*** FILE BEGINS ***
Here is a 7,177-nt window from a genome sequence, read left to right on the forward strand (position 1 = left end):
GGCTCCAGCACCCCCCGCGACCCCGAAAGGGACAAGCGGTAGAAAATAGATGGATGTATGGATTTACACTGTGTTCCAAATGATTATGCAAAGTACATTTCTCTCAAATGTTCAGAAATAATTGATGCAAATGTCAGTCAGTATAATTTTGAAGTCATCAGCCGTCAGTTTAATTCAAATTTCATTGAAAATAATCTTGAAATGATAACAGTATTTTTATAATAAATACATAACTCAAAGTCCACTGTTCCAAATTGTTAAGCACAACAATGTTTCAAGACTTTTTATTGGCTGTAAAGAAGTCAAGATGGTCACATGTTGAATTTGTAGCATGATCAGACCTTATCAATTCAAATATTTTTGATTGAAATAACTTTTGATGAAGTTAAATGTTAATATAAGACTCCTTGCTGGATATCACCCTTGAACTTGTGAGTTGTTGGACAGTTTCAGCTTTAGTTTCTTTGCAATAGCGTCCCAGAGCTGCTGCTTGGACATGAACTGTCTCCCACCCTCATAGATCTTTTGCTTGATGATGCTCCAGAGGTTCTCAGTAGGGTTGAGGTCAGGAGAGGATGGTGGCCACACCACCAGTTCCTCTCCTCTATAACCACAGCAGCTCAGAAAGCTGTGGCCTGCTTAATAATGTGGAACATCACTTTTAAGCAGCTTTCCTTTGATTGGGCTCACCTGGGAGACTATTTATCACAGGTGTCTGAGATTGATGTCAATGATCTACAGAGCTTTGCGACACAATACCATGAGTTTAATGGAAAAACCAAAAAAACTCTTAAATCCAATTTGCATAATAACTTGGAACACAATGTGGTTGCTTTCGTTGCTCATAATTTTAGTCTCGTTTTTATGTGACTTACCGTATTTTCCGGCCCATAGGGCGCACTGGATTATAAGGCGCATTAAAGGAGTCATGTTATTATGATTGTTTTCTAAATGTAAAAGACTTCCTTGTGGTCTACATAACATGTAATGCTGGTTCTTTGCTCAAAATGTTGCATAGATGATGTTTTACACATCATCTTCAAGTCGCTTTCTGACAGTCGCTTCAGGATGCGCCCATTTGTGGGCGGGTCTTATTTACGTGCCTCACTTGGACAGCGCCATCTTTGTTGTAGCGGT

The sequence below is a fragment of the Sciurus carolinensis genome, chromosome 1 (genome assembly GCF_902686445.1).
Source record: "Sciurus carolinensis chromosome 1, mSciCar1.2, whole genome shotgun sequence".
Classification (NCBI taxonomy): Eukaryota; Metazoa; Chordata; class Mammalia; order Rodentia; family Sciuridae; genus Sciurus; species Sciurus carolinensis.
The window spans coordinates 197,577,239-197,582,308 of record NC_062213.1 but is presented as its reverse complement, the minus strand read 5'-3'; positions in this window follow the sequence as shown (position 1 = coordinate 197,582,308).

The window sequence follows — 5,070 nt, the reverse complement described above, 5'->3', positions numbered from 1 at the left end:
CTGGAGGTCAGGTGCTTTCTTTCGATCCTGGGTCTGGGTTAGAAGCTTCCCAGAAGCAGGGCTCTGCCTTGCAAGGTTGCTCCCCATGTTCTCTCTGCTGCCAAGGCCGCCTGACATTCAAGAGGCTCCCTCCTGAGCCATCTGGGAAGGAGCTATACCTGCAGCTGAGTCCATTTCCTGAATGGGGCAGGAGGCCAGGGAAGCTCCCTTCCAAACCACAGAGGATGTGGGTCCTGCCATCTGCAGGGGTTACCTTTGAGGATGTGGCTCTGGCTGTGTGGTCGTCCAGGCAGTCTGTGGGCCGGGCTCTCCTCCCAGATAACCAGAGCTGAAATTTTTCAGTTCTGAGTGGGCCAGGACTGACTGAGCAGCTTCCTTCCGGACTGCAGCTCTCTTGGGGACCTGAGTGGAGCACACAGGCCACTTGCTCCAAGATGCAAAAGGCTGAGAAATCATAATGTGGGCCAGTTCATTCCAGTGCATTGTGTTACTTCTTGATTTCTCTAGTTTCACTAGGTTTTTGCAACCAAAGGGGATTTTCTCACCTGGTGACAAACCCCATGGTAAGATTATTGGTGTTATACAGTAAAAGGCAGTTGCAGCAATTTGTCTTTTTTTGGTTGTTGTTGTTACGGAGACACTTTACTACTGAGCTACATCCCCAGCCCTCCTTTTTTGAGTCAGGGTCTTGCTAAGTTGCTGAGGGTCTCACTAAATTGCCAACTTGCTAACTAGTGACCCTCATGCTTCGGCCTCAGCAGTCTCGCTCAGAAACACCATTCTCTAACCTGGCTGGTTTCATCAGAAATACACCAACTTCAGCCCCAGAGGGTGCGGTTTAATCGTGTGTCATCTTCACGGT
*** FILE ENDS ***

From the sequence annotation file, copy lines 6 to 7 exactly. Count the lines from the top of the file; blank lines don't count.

The window spans coordinates 197,577,239-197,582,308 of record NC_062213.1 but is presented as its reverse complement, the minus strand read 5'-3'; positions in this window follow the sequence as shown (position 1 = coordinate 197,582,308).

The window sequence follows — 5,070 nt, the reverse complement described above, 5'->3', positions numbered from 1 at the left end: